# Secret resource used to store the account's private key.
# Add a single challenge solver, HTTP01
kubectlto apply the configuration:
$ kubectl create -f cluster-issuer.yaml
In this step you will create the Let’s Encrypt certificate by specifying:
- The secret name where the certificate will be stored.
- The subdomain for which you want to create a certificate.
- The issuer created before (letsencrypt-prod).
Create a edit a file
Apply the configuration using
$ kubectl create -f mycert.yaml
Check the certificate has been correctly created (you should see “Ready” in the condition):
$ kubectl describe certificate -n default teacoffee-cert
Common Name: teacoffee.mytest.org
Secret Name: teacoffee-cert
Last Transition Time: 2021-02-24T16:50:42Z
Message: Certificate is up to date and has not expired
Not After: 2021-05-25T15:50:41Z
Not Before: 2021-02-24T15:50:41Z
Renewal Time: 2021-04-25T15:50:41Z
Type Reason Age From Message
---- ------ ---- ---- -------
Normal Requested 11m cert-manager Created new CertificateRequest resource "teacoffee-cert-4271191437"
Normal Issued 48s cert-manager Certificate issued successfully
Create a Traefik IngressRoute, with TLS enabled (with the name of the secret created by the creation of the certificate, in our case:
teacoffee-cert). To do so create file
mysite.yaml, copy the following content into it and run kubectl with the collowing command:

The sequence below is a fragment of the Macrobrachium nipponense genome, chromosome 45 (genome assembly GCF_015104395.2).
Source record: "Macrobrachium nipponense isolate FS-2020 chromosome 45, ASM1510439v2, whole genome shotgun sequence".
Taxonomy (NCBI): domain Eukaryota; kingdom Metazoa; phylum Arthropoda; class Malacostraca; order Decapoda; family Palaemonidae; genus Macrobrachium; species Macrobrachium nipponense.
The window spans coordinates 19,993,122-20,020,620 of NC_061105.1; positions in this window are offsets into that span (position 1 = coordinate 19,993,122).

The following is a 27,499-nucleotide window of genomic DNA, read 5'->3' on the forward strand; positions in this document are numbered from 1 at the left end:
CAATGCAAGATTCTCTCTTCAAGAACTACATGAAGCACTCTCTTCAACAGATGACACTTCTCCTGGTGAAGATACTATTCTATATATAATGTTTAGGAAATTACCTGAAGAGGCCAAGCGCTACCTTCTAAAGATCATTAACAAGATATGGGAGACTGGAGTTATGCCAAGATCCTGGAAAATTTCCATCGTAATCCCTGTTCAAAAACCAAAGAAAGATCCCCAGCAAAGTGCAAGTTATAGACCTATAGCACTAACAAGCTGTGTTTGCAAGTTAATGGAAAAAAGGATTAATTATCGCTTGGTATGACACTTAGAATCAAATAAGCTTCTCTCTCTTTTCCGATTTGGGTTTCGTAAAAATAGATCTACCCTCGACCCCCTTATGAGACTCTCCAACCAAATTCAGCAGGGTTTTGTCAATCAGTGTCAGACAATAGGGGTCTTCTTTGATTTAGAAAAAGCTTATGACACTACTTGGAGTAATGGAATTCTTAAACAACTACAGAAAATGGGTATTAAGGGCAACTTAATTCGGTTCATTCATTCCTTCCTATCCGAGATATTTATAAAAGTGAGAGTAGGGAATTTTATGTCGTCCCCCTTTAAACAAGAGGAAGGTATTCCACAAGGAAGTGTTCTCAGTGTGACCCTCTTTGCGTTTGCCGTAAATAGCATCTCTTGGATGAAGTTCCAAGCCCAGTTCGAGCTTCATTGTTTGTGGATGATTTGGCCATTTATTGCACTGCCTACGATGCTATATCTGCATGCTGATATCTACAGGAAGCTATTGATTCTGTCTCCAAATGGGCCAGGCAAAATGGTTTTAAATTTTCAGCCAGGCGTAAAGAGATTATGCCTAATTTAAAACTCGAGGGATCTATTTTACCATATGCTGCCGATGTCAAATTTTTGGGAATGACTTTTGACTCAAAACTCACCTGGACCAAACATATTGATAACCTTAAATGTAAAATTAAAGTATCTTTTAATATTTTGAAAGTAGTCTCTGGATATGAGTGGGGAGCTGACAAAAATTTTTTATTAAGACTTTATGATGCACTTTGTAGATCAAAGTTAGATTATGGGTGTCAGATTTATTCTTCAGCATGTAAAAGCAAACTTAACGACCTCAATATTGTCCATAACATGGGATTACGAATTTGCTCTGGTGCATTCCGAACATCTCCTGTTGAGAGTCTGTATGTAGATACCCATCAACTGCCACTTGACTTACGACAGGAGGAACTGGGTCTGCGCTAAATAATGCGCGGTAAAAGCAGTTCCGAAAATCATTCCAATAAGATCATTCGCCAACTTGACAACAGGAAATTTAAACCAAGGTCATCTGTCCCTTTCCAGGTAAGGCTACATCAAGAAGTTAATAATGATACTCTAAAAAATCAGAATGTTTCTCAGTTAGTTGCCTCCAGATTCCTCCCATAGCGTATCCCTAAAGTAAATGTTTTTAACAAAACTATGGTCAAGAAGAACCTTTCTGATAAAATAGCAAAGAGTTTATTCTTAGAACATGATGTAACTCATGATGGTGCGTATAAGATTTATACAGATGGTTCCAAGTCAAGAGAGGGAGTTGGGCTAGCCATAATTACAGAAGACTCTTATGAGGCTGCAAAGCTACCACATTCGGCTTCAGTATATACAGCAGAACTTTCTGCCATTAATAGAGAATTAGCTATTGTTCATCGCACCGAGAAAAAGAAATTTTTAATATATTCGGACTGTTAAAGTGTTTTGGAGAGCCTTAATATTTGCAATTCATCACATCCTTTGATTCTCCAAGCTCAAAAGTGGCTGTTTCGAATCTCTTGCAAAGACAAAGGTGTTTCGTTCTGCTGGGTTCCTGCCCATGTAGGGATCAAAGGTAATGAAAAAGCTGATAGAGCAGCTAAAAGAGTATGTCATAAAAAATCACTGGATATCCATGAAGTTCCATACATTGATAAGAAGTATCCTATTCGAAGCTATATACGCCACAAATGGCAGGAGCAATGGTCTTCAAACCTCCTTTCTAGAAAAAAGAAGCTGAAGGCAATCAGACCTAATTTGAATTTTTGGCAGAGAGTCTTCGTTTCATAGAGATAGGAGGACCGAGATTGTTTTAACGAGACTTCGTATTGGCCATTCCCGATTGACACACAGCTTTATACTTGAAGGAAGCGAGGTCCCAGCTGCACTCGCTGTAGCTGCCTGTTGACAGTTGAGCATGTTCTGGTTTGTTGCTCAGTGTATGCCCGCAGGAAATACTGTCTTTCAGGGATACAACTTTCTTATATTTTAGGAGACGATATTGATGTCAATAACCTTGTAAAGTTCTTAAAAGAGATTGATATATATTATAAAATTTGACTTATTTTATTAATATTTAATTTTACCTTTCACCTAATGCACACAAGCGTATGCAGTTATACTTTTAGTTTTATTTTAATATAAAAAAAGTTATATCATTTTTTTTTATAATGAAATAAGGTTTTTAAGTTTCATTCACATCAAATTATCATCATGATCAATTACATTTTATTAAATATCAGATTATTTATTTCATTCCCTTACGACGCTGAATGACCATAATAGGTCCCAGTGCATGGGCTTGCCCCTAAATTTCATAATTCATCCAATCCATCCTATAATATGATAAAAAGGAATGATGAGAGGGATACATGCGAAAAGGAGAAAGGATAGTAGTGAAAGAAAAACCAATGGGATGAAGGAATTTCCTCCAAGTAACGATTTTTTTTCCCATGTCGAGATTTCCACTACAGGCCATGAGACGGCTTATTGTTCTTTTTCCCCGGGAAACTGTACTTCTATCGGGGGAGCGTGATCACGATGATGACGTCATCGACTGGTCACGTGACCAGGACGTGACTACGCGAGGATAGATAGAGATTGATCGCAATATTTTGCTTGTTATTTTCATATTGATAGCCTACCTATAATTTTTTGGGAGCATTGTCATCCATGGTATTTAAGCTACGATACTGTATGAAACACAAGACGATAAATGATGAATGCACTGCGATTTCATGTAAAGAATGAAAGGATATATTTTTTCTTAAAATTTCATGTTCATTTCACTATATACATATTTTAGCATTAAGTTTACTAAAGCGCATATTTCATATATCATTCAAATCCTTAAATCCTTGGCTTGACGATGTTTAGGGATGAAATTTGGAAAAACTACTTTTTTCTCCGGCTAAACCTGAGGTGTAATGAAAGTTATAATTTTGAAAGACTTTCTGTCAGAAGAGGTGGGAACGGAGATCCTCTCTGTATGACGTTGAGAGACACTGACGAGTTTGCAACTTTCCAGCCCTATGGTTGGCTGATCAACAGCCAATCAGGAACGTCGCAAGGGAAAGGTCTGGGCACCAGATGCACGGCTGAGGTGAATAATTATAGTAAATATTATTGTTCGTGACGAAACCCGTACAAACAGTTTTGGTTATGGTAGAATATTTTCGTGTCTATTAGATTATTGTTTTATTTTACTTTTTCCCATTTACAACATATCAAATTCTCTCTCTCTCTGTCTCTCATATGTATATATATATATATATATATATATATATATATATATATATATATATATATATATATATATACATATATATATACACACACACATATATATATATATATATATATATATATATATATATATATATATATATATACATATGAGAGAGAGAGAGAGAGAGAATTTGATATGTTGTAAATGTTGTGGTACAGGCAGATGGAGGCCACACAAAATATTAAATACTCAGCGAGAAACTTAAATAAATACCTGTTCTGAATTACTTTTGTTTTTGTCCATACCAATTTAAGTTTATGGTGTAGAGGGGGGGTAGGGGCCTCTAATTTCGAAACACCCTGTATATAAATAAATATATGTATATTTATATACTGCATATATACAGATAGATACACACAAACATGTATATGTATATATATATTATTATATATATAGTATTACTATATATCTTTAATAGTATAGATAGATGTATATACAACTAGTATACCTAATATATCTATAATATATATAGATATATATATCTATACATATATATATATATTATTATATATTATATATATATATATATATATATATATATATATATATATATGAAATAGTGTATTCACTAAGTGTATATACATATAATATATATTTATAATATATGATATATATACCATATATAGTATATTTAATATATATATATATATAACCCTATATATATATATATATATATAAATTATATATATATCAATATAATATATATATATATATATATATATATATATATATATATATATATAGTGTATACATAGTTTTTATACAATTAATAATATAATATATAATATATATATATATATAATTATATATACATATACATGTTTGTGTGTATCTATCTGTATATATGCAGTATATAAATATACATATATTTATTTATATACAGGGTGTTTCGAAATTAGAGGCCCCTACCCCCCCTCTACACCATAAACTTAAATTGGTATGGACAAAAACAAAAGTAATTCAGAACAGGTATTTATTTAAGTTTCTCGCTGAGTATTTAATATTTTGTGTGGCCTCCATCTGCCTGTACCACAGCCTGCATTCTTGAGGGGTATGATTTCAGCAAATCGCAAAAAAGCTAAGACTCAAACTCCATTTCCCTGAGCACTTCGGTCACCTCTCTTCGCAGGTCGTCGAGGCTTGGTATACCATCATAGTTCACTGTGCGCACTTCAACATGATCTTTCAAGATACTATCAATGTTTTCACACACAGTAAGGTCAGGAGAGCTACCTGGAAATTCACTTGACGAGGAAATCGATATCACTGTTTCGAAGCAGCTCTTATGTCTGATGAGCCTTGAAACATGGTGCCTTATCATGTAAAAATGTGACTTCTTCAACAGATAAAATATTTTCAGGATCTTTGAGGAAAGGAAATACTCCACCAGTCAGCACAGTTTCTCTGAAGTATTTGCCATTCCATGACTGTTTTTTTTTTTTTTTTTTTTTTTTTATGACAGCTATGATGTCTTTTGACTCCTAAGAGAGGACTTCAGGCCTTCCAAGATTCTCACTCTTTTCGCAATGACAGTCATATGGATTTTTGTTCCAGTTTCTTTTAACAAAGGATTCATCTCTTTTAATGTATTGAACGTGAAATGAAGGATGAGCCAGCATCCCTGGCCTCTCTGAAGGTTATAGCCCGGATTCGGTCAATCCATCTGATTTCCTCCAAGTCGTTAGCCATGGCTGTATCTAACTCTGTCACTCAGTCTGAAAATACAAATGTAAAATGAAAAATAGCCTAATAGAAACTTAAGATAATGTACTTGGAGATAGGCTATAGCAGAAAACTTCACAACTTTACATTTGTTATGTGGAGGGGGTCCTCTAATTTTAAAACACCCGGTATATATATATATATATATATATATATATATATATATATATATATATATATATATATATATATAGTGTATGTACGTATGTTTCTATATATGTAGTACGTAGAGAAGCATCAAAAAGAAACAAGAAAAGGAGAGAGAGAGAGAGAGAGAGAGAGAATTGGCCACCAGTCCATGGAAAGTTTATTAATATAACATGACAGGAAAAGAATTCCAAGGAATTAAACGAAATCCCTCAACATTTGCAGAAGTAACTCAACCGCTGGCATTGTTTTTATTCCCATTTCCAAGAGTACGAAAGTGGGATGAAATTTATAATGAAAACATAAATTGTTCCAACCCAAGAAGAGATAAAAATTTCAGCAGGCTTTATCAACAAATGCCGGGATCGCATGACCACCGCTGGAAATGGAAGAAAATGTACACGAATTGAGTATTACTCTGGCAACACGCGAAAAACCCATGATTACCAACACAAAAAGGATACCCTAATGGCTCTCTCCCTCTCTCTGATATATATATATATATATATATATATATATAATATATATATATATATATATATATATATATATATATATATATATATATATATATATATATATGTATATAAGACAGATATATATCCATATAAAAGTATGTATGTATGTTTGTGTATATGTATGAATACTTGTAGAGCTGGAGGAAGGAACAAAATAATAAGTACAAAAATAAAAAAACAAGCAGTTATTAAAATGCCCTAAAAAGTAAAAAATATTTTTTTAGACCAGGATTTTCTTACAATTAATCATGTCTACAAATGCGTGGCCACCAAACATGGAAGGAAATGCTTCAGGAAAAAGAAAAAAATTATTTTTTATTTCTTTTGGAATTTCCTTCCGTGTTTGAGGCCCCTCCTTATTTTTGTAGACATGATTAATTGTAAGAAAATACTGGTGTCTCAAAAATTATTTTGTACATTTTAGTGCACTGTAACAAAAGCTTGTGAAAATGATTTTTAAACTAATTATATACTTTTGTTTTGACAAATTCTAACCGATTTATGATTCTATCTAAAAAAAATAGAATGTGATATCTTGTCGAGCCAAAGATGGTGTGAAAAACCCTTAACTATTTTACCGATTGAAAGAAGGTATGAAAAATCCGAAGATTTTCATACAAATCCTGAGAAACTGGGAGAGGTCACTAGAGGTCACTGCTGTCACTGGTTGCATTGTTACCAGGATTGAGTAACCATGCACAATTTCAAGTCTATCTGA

kubectl create -f mysite.yaml
- match: Host(`teacoffee.mytest.com`) && PathPrefix(`/tea`)
- name: tea-svc
- match: Host(`teacoffee.mytest.com`) && PathPrefix(`/coffee`)
- name: coffee-svc
Check your website is accessible in HTTPS:
curl -v https://teacoffee.mytest.com/tea
* Trying 184.108.40.206...
* TCP_NODELAY set
* Connected to teacoffee.mytest.com (220.127.116.11) port 443 (#0)
* successfully set certificate verify locations:
* CAfile: /etc/ssl/certs/ca-certificates.crt
* Server certificate:
* subject: CN=teacoffee.mytest.com
* start date: Jun 29 12:46:04 2020 GMT
* expire date: Sep 27 12:46:04 2020 GMT
* subjectAltName: host "teacoffee.mytest.com" matched cert's "teacoffee.mytest.com"
* issuer: C=US; O=Let's Encrypt; CN=Let's Encrypt Authority X3
* SSL certificate verify ok.
> GET /tea HTTP/2
> Host: teacoffee.mytest.com
> User-Agent: curl/7.58.0
> Accept: */*
Server address: 100.64.0.240:8080
Server name: tea-69c99ff568-c2lc2
Date: 29/Jun/2020:13:52:42 +0000
Request ID: b7a45b7b20bd712df75f8ce8596db50d
* Connection #0 to host teacoffee.mytest.com left intact
Access the Traefik 2 dashboard by using this command:
$ kubectl port-forward -n kube-system $(kubectl get pods -n kube-system --selector "app.kubernetes.io/name=traefik" --output=name | head -n 1) 9000:9000
You can then access the Traefik 2 dashboard with this address:
http://127.0.0.1:9000/dashboard/(Note the trailing
To go further, you might be interested in the following pages: